ST. PETERSBURG — Even with a new board in charge, the St. Petersburg Housing Authority remains in turmoil.
In the last two weeks, a board member called for a vote on whether to fire or suspend embattled CEO Tony Love. And the agency's attorney walked out of a meeting after facing a vote of no-confidence.
Neither measure passed, but even more evidence of the fractured relationship between the board and its CEO came when Love's personal attorney requested public records that would show whether board members are coordinating with St. Petersburg officials and each other outside of public meetings.
The records request filed by Love's personal attorney Marion Hale asks for copies of any communication between board members and with Mayor Rick Kriseman, the U.S. Department of Housing and Urban Development and the Tampa Bay Times.
Board members said the request is a clear sign that Love is preparing to sue the agency if it decides to fire him. The board recently hired an outside investigator to look into allegations of a hostile work environment "orchestrated" by the CEO that emerged during a federal review of Housing Authority operations.
"This is a setup for a lawsuit," board member Jerri Evans said at a recent meeting of the authority's legal committee.
Hale disputed that the request is hostile and said any citizen has the right to ask for records. She said the Housing Authority has yet to comply with the request.
The vote on whether to fire or suspend Love was called by C. Knox LaSister, who was appointed to the board in July. He said HUD officials had warned the board that the toxic work environment puts the agency at legal risk. And he described the public records request as confrontational.
"A line has been drawn in the sand," he said. "We're dealing with a CEO that is hostile to this board."
But he got no support from the other three board members that serve on the legal committee. Evans said it makes more sense to wait for the federal review to be completed before making a decision on Love's future. In addition to reporting concerns about the work environment, HUD officials also said they have concerns about how the agency is spending money.
HUD decided to conduct a review of the Housing Authority after it used agency funds to sue Mayor Rick Kriseman and the City of St. Petersburg when city council members voted to remove three board members for lax oversight.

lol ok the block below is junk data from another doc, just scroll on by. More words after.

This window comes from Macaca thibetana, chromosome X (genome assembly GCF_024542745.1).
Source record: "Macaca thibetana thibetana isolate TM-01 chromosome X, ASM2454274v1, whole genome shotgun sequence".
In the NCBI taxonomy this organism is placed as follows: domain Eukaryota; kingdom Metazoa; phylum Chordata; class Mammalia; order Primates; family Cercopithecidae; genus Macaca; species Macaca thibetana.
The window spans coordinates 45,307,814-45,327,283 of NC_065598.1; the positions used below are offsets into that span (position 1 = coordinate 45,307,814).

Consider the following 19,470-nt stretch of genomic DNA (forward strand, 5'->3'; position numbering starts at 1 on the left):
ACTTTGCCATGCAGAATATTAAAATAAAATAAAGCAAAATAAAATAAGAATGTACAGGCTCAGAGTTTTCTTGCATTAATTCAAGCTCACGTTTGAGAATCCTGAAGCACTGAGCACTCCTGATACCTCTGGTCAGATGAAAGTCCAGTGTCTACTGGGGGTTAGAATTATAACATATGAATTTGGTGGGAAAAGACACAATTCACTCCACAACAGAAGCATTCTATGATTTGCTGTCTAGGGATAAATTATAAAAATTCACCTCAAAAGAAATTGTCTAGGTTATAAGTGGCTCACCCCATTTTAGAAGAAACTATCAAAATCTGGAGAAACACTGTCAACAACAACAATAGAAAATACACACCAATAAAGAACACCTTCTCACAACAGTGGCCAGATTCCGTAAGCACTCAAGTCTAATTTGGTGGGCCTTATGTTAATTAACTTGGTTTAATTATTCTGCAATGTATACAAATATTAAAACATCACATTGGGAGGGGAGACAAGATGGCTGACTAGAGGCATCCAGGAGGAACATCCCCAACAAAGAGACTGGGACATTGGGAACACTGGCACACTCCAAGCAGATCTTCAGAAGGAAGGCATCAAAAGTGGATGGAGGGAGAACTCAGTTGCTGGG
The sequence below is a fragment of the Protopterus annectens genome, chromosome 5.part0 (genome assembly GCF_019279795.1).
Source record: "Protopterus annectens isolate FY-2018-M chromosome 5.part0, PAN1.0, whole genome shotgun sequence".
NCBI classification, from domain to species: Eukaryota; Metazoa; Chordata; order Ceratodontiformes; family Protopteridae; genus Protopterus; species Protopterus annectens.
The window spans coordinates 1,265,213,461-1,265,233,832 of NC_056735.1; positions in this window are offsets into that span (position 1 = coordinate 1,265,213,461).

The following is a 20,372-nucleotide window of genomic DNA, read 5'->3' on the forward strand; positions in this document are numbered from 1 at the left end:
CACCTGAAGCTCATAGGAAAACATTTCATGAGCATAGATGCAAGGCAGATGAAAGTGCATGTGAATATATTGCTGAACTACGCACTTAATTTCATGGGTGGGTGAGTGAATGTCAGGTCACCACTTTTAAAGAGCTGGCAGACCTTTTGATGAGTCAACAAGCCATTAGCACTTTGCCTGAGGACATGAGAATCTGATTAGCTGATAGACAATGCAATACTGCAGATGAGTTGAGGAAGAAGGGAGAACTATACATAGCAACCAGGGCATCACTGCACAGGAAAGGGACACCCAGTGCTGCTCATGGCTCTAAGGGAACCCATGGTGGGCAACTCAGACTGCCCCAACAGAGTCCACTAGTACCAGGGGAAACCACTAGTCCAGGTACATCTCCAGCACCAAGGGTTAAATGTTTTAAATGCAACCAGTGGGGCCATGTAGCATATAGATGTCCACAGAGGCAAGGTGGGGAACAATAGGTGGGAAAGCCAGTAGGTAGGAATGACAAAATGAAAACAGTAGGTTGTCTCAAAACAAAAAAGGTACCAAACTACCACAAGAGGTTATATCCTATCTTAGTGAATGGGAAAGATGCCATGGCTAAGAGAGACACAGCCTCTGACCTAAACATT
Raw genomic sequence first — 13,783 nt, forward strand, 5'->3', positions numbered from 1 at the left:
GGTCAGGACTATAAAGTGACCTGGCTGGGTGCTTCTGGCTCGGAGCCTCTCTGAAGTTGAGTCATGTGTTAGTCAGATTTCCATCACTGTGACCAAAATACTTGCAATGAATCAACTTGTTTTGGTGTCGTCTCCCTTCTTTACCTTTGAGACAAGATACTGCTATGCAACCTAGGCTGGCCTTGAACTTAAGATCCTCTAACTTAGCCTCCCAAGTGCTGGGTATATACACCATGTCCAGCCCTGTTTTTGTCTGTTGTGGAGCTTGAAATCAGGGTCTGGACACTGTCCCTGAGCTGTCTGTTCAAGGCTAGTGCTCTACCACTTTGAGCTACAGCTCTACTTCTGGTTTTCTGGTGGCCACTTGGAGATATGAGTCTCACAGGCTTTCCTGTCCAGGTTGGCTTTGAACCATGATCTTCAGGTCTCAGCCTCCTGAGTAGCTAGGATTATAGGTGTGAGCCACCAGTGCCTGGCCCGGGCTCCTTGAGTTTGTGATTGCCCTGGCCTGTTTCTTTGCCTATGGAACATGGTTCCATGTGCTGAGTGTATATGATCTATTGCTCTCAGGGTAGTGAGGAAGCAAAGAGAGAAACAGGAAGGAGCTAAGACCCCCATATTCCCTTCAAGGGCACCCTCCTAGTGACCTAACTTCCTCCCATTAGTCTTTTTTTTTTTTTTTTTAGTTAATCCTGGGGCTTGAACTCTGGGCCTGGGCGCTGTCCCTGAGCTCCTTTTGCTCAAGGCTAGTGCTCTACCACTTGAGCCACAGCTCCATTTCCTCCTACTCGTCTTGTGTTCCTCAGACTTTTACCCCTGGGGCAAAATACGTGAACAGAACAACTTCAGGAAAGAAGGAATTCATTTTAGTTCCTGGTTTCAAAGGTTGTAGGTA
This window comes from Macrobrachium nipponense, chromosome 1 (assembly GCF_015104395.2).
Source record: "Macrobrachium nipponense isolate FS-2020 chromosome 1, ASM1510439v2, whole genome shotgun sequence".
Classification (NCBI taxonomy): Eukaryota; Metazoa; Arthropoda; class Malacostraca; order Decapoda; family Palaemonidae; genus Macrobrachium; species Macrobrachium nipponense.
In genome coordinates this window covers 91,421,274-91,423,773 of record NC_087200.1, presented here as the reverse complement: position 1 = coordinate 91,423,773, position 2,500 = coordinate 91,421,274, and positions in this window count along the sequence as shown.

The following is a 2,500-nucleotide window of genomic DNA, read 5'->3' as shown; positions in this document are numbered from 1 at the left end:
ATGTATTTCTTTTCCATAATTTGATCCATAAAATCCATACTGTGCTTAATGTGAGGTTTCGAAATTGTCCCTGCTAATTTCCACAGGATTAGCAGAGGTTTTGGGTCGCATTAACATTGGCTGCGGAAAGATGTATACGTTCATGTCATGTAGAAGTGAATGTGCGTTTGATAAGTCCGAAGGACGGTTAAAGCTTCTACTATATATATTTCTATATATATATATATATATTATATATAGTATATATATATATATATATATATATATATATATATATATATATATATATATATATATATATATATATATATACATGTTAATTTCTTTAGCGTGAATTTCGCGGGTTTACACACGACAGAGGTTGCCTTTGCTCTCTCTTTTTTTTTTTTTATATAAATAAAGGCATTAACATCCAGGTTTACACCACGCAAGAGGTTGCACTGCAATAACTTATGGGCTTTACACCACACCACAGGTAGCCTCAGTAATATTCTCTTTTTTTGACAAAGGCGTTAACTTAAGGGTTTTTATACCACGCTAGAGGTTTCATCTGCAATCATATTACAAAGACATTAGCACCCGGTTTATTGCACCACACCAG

The board members removed from office were staunch allies of Love, leading his supporters, including St. Petersburg NAACP Chapter President Maria Scruggs, to claim that Kriseman is seeking to get Love fired.
A judge dismissed the case. A separate lawsuit filed by the three board members is still ongoing.
Kriseman also declined to reappoint two other board members, meaning he has this year replaced five of the board's seven members. It came after a series of Times reports highlighted missteps by the agency, including allowing Love to stay rent-free for nine months in an apartment designated for low-income families. That led to the agency being sanctioned by the federal government in March.
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RELATED: St. Petersburg Housing Authority CEO lived rent-free in low-income housing — while earning $140,000 salary
State law gives the city the authority to appoint and remove board members but the agency is autonomous, with board members responsible for oversight.
The vote of no-confidence in agency attorney Charley Harris of Trenam Law came after a heated discussion between him and a board committee about whether Love's newest employment contract is valid.
Former board chairman Delphinia Davis, one of the three removed from office, signed a contract in January that awarded Love a three-year employment term, a 5 percent pay raise and a monthly car allowance increase from $600 to $700.
But the three-year term provision was never voted on by the agency's board, leading new board members to question whether the contract is valid. The legality of the contract could affect how much severance pay the agency would owe Love if the board decides to fire him.
Board Chairwoman Stephanie Owens called for the no-confidence vote.
"We have at least gone a half year not knowing what contract our CEO is under," Owens said. "It is unacceptable for general counsel to allow the organization to be in that level of uncertainty for this amount of time."
Before board members could vote, Harris addressed the board
"I don't need this legal work," said Harris, who banged a desk as he spoke before walking out of the meeting. "I'm not doing it anymore. It's just not worth it."
The no-confidence vote was 2-2, meaning it failed to pass. Owens said she has since met with Harris and that he remains the agency's attorney.
Contact Christopher O'Donnell at email@example.com or (813) 226-3446. Follow @codonnell_times.